So a friend of mine who is a mutual friend of milladrive's and I at that time pictured the conversation that went on when
    Mets GM Joe McDonald told Montanez he got traded.So after the Sunday afternoon game against the Braves at Shea we
    pictured the conversation went something like this.McDonald says:"Willie,we traded you to the Rangers." And Montanez
    says:"I had a feeling I might be traded.Well,that's baseball.Ok,where's my plane fare?" And McDonald says: "Plane fare?
    What plane fare? Here's your subway token."(lol).Well,a few years ago at an autograph signing I asked Montanez to sign
    a 8x10 photo personalized to my friend "Thanks for the subway token." When I asked Montanez to do that he had a
    puzzled look on his face.So I told him the story and he bursted out laughing and he signed it for me exactly the way I
    wanted him to.He also signed a 8x10 photo personalized to me with the same inscription.So he personalized each 8x10
    photo for my friend and I with our names saying Thanks for the subway token.Willie Montanez#25.My friend who's not
    even into autographs and doesn't impress easily got a big kick out of it.That was really cool.
    Originally posted by Mongoose View Post
    I think it really was different back then. Check out this home video of Opening Day 1982:

    http://www.youtube.com/watch?v=yhLekUOdarU

    The players somehow felt more familiar then. Everything was more mellow; even if the team was bad Shea was a nice place to be. They used to have events like Photo Day where anyone could come down and take a photo of a Met. Now those things are reserved for season ticket holders.

    In those days I think a field box cost less than $5 and you didn't have to get season tickets to get access to anything. It was so readily accessible and casual and inexpensive it seems like a dream.

    As I recall Bob Murphy used to say MontaƱez was the kind of player other players referred to as a "hot dog"; his words. I think he watched the few home runs he hit for a while after he hit them. I don't recall anyone ever throwing at him, though. He seemed to get more slack than Valdespin, for example.
    Couple of things regarding these two posts:

    The video makes me miss Shea. Although it was a dump towards the end it is still the better option than what we got stuck with.

    Joe Rigatoni - We are the same age - I was also 15 in 1979. Happy 50th at some point this year by the way. I just had mine 3 weeks ago. Anyway....

    There are 1,000,000 factors that made the game different back them. First and foremost we were 15, and not nearly as jaded as we are now. We just wanted to win a game TODAY. Also we didn't have all this media, the internet, the salaries, the ticket prices. It was different world 35 years ago. Geez I sound old here, but it really was. Everything was a bit simpler back then. Baseball included -

    we didn't have the lefty specialist that came in for 4 pitches
    relievers were pitchers that weren't good enough to start, and would pitch 3-4 innings when needed.
    starters were expected to finish games
    batting average was still the way to measure a player
    NO ESPN highlighting and beating to death everything that happened.....ahhh life was good
    we didn't measure players by their salary
    Mike Schmidt scared the hell out of us as Met fans
    a couple of milk carton purchases got you upper deck tickets
    we didn't know what an oblique was

    Fast forward 35 years - we now know everything that happens including every shady deal the owner makes. We know everyone's salary and use that info like a weapon. We can get on the internet and get anything we want to know about everyone. ESPN has made living on become a sports gossip network. We as fans calculate team payroll and decide who is worth it and who isn't.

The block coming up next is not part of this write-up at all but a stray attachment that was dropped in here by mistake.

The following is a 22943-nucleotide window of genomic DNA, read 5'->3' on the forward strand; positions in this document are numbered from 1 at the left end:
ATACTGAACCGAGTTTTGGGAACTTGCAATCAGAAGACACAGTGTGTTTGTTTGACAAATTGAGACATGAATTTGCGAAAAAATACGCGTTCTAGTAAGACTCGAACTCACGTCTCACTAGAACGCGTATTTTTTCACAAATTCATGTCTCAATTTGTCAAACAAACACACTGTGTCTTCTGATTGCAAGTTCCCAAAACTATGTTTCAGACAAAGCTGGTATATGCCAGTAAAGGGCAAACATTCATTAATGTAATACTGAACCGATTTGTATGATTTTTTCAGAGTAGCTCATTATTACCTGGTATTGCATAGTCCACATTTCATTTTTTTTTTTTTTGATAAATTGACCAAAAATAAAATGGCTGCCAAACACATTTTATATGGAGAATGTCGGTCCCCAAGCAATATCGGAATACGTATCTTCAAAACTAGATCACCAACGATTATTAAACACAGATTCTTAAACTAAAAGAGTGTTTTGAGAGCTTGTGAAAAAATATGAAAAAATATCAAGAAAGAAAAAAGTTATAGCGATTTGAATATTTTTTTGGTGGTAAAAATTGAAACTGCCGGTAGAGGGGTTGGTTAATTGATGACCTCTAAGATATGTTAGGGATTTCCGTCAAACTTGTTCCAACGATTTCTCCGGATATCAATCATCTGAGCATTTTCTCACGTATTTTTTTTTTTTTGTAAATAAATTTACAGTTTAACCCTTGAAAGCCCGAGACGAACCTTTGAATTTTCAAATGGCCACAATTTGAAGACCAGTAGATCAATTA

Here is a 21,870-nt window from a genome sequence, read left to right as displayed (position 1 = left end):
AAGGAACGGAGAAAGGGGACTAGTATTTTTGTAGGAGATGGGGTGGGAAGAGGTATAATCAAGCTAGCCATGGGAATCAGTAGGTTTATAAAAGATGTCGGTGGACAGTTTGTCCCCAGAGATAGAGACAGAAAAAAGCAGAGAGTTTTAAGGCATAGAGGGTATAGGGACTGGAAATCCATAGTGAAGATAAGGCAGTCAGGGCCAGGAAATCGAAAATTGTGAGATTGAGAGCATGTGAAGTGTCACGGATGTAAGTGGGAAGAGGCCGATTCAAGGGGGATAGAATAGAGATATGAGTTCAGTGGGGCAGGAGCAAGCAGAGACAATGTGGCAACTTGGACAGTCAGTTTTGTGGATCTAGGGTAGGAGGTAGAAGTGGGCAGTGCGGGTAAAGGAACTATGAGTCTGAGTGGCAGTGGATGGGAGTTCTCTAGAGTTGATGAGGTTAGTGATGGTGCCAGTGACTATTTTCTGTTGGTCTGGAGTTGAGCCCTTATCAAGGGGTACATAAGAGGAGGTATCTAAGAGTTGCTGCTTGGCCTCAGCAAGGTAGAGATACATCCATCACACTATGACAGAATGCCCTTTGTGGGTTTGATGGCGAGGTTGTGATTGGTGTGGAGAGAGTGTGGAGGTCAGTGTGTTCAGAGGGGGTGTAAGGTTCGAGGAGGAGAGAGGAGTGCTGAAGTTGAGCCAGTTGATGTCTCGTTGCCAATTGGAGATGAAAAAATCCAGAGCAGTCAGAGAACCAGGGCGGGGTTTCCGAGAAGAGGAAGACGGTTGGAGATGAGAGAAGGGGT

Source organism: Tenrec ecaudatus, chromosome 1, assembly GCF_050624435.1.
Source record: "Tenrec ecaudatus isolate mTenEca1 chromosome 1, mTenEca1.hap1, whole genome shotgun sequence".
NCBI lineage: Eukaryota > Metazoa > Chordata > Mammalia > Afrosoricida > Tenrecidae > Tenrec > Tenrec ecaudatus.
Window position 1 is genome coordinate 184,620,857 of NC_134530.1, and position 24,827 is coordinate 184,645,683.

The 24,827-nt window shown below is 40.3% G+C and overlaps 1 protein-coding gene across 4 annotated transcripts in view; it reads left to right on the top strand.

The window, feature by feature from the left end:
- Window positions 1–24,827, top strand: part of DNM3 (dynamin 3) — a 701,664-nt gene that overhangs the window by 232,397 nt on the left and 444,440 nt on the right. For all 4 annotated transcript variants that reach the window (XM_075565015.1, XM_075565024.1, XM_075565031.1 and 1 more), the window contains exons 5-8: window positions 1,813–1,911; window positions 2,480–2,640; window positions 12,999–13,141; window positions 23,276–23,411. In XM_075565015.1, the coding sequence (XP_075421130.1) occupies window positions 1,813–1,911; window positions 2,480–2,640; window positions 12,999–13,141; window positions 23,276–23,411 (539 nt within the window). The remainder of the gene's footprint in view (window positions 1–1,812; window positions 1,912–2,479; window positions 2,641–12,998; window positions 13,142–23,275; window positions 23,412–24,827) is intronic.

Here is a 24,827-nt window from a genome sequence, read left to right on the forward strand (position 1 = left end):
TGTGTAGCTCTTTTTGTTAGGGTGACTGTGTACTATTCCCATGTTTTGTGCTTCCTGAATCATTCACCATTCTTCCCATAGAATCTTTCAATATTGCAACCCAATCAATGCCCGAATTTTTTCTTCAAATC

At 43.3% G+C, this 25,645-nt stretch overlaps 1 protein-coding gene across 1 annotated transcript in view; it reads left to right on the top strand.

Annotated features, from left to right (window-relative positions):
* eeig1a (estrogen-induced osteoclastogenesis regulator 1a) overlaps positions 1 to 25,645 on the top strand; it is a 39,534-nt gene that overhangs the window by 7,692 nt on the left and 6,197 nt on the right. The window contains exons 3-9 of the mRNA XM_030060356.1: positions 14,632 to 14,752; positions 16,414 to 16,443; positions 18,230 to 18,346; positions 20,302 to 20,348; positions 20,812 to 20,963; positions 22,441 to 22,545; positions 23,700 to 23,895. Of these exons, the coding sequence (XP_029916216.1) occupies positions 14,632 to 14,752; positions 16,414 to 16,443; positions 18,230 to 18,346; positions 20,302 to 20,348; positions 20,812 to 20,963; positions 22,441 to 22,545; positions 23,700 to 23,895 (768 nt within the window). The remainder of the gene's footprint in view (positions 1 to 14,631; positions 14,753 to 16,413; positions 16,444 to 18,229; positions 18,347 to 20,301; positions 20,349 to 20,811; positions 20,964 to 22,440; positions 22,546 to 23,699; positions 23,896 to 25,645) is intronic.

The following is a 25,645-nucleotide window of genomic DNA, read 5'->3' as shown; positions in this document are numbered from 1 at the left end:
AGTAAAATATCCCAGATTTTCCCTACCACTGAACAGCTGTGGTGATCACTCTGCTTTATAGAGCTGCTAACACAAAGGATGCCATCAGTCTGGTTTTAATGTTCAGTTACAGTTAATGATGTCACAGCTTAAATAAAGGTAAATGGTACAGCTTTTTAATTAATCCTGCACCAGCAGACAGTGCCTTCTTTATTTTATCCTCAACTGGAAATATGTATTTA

'
    Don't get me wrong there is plenty of good that came with the technology, but it did complicate things. The old saying is "ignorance is bliss"......well we no longer can claim ingnorance is this information era.......so bliss goes by the wayside.

    Leave a comment:


  • Mongoose
    replied
    Originally posted by Joe Rigatoni View Post
    I look at those late 1970s teams more fondly also simply because I was 15 in 1979.And as recently as 1978 you still got to
    hear Lindsey Nelson call Mets games on tv and radio.Curt Gowdy and Lindsey Nelson were two of my favorite sportscasters
    of all time.I know I told this story in other posts before but in 1979 I remember when Willie Montanez got traded from the
    Mets to the Rangers.Coincidentally Montanez got traded from the Mets to the Rangers after the Mets played a Sunday
    afternoon game against the Braves at Shea and before the Rangers played the Yankees the next night at Yankee Stadium.
    So a friend of mine who is a mutual friend of milladrive's and I at that time pictured the conversation that went on when
    Mets GM Joe McDonald told Montanez he got traded.So after the Sunday afternoon game against the Braves at Shea we
    pictured the conversation went something like this.McDonald says:"Willie,we traded you to the Rangers." And Montanez
    says:"I had a feeling I might be traded.Well,that's baseball.Ok,where's my plane fare?" And McDonald says: "Plane fare?
    What plane fare? Here's your subway token."(lol).Well,a few years ago at an autograph signing I asked Montanez to sign
    a 8x10 photo personalized to my friend "Thanks for the subway token." When I asked Montanez to do that he had a
    puzzled look on his face.So I told him the story and he bursted out laughing and he signed it for me exactly the way I
    wanted him to.He also signed a 8x10 photo personalized to me with the same inscription.So he personalized each 8x10
    photo for my friend and I with our names saying Thanks for the subway token.Willie Montanez#25.My friend who's not
    even into autographs and doesn't impress easily got a big kick out of it.That was really cool.
    I think it really was different back then. Check out this home video of Opening Day 1982:

    http://www.youtube.com/watch?v=yhLekUOdarU

    The players somehow felt more familiar then. Everything was more mellow; even if the team was bad Shea was a nice place to be. They used to have events like Photo Day where anyone could come down and take a photo of a Met. Now those things are reserved for season ticket holders.

    In those days I think a field box cost less than $5 and you didn't have to get season tickets to get access to anything. It was so readily accessible and casual and inexpensive it seems like a dream.